IDEAS home Printed from https://ideas.repec.org/
MyIDEAS: Log in (now much improved!) to save this paper

I Can't Get No Satisfaction: The Power of Perceived Differences in Employee Retention and Turnover

Listed author(s):
  • Gevrek, Deniz

    ()

    (Texas A&M University Corpus Christi)

  • Spencer, Marilyn

    ()

    (Texas A&M University Corpus Christi)

  • Hudgins, David

    ()

    (Texas A&M University Corpus Christi)

  • Chambers, Valrie

    ()

    (Stetson University)

Registered author(s):

    This study explores the role of salary raises and the perception of employees of these salary raises on employees' intended retention and turnover. By using a unique survey data set from an American university, this study investigates a novel hypothesis that faculty perceptions of salary raises, relative to their perceptions of other faculty members' assessments of the raises, influences their labor supply. Using both Ordered Probit and OLS modelling frameworks, we focus on the impact of salary raises and the relative perception of these raises on intended labor supply behavior. We explore a hypothesis that a mismatch between one's ranking of the salary raise and the perception of others' rankings causes dissatisfaction. Our results provide evidence that salary raises themselves are effective monetary tools to reduce turnover; however, our results also suggest that relative deprivation as a comparison of one's own perceptions of a salary raise with others affects employee retention. We find that employees who have less favorable perceptions of salary adjustments, compared to what they believe their colleagues think, are more likely to seek another employer, holding their own perception of raises constant. Conversely, more favorable views of salary raises, compared to how faculty members think other's perceived the salary raises, does not have a statistically significant impact on retention. Our results indicate that monetary rewards in the form of salary raises do impact employee retention; however, perception of fairness of these salary raises is also as important as the actual raises. Given the high cost of job turnover, these findings suggest that employers would benefit from devoting resources toward ensuring that salary- and raise-determining procedures are generally perceived by the vast majority of employees as being fair. This is the first study that explores the employee satisfaction with salary raises relative to perceptions of other employees' satisfaction with salary raises, and intended labor supply in an American university.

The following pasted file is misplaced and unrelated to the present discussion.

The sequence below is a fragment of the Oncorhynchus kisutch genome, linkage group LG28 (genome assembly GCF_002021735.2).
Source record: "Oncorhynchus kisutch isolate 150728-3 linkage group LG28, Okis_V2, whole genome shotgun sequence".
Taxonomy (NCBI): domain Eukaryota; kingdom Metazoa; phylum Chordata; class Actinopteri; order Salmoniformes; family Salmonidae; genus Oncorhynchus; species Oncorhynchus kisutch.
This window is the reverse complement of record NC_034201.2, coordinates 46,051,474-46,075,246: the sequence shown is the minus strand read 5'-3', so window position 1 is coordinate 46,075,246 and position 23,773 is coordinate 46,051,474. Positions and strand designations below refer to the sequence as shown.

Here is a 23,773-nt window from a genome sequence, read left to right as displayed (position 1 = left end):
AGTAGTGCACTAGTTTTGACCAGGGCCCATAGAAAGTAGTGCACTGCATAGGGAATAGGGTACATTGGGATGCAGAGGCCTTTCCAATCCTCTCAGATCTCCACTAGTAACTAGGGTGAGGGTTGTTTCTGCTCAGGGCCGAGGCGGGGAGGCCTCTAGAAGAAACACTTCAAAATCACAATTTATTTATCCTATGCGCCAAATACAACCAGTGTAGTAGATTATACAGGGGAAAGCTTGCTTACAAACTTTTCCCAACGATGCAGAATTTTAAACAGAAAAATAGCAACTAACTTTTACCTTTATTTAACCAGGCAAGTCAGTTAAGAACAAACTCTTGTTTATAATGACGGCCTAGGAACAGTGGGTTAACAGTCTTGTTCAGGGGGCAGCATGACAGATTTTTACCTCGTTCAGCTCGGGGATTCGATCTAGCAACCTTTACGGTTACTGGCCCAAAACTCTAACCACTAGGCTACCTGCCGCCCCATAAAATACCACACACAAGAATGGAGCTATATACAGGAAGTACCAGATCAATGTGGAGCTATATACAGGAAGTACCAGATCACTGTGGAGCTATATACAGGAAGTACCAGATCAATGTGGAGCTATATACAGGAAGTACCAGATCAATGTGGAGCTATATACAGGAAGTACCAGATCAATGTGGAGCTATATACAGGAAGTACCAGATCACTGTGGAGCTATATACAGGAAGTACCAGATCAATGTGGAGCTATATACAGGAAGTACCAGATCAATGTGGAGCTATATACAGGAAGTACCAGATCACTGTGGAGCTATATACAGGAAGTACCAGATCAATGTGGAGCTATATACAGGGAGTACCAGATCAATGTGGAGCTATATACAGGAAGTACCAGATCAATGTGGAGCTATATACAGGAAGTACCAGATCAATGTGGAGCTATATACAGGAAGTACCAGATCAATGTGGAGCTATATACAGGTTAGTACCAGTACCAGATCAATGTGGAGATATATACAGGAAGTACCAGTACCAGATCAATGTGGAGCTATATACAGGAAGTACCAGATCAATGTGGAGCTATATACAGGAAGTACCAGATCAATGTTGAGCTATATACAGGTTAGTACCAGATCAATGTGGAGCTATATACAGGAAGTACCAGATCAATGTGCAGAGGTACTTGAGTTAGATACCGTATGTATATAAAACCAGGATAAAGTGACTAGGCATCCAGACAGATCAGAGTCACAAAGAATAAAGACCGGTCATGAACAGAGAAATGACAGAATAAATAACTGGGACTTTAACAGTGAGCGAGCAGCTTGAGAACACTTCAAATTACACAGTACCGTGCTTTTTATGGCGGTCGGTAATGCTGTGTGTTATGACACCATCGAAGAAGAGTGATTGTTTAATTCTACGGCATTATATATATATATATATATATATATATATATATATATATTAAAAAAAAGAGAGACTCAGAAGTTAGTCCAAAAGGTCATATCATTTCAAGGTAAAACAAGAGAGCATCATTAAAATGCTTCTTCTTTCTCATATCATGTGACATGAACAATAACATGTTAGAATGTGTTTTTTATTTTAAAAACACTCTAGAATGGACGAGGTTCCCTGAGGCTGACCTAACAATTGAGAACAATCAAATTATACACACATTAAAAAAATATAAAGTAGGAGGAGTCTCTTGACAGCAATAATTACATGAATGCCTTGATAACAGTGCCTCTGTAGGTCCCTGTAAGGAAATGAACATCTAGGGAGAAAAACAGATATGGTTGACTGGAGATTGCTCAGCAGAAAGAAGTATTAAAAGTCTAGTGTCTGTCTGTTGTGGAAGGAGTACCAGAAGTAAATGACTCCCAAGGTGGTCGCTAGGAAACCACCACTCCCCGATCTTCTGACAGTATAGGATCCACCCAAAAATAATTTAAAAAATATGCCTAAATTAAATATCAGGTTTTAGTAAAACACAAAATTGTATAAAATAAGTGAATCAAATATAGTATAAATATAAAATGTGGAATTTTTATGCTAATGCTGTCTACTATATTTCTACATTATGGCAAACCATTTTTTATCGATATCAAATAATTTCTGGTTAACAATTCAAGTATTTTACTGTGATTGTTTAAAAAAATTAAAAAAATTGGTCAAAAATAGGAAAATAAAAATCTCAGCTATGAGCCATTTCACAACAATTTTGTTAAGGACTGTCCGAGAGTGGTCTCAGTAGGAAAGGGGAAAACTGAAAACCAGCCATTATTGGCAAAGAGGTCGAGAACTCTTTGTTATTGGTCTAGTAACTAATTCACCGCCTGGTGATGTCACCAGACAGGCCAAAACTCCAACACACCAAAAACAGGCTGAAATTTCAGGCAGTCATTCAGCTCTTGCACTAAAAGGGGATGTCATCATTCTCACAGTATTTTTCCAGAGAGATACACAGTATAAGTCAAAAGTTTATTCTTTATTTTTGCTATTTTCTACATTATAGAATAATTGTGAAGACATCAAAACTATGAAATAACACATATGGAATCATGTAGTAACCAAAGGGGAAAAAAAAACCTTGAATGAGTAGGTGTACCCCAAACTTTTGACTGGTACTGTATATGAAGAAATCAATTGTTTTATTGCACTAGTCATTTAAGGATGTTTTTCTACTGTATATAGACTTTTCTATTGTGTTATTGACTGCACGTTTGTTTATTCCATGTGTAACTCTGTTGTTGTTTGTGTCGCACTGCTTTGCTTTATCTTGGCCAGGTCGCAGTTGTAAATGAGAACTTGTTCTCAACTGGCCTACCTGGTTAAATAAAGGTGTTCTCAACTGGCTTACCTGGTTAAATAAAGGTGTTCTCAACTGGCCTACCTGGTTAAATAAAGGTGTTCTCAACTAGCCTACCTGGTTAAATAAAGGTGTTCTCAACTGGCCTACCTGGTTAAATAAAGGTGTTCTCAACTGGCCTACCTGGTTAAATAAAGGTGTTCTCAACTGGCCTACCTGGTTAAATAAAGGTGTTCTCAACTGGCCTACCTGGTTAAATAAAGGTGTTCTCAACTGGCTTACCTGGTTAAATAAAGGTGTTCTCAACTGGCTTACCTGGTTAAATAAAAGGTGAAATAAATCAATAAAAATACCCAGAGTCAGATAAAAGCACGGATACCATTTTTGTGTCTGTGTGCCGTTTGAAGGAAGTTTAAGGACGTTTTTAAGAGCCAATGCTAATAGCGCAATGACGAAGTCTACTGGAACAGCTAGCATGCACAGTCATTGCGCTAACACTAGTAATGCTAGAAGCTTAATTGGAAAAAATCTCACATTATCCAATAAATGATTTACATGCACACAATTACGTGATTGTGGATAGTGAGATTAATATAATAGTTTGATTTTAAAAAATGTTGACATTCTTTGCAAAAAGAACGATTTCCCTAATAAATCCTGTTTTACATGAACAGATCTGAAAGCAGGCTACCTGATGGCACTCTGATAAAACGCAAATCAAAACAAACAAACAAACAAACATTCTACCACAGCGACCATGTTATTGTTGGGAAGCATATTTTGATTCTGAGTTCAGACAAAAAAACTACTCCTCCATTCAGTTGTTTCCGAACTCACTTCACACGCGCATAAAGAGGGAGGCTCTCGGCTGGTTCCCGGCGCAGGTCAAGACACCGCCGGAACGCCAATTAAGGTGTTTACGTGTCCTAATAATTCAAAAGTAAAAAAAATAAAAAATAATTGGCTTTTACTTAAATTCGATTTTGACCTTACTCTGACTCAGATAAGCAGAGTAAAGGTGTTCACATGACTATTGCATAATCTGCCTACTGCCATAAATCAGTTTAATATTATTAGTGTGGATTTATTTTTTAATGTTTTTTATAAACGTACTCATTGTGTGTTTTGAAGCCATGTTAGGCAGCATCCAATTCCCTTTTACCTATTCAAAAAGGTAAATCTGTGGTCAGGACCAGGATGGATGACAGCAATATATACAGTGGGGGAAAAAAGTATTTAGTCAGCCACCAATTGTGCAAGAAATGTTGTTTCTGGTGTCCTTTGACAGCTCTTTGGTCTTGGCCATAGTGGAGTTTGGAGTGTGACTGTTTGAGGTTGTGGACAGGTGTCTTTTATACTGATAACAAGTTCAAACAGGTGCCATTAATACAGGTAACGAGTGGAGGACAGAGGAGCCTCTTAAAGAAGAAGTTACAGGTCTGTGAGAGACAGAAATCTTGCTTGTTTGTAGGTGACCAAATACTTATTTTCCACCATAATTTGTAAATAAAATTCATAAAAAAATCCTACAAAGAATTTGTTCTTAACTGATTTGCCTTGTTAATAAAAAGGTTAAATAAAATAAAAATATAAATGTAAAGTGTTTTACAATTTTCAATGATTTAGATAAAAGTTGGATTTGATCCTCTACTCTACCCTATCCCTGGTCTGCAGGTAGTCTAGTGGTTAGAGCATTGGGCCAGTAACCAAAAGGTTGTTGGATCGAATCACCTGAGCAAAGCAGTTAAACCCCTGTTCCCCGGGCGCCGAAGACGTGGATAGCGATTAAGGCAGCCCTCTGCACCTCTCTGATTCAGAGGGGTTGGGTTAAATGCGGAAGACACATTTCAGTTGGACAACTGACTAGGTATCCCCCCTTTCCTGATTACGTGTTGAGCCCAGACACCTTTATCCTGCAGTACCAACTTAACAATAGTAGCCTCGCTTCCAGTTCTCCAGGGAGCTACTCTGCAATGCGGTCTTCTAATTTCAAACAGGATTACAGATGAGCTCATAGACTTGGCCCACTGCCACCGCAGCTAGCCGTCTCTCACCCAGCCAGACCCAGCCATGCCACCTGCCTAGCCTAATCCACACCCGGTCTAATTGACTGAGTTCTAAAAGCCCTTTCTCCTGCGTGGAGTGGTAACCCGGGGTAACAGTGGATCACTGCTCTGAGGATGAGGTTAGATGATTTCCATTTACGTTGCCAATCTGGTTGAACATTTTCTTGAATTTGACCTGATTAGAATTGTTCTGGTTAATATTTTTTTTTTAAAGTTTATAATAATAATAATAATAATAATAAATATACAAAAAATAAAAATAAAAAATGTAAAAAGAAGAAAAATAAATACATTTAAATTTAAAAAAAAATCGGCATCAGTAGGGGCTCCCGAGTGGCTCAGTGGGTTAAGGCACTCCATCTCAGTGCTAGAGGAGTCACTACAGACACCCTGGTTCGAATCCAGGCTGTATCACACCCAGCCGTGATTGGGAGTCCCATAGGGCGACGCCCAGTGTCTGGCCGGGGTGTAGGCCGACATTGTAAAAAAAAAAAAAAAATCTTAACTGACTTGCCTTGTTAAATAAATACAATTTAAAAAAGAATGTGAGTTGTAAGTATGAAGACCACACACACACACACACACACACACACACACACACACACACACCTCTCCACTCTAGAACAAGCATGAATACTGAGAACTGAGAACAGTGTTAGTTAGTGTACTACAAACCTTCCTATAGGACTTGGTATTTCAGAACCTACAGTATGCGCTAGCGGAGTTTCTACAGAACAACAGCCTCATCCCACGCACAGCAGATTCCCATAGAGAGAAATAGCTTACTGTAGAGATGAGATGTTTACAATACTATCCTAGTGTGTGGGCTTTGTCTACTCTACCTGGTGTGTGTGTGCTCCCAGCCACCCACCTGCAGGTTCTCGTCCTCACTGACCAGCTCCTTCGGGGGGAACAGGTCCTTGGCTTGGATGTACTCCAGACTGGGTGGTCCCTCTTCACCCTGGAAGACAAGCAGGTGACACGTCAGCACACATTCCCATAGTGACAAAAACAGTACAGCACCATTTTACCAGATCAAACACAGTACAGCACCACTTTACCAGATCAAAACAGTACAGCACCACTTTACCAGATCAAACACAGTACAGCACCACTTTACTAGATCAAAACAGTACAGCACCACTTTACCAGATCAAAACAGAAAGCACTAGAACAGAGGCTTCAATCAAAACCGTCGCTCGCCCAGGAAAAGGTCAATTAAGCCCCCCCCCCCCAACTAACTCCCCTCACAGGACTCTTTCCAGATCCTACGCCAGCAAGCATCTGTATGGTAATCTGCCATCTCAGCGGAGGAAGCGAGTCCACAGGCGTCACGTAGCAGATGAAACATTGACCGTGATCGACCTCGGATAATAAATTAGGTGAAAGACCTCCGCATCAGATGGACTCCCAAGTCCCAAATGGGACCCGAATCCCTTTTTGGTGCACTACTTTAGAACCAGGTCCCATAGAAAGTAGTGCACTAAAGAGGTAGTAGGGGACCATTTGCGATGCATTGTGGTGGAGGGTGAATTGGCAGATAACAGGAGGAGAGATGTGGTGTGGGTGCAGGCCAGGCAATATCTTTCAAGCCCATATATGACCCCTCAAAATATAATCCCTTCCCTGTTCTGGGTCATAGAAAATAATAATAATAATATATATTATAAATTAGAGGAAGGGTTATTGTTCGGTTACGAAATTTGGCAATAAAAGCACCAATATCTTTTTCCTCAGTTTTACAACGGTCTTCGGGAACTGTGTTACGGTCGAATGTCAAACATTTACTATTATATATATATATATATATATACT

If you experience problems downloading a file, check if you have the proper application to view it first. In case of further problems read the IDEAS help page. Note that these files are not on the IDEAS site. Please be patient as the files may be large.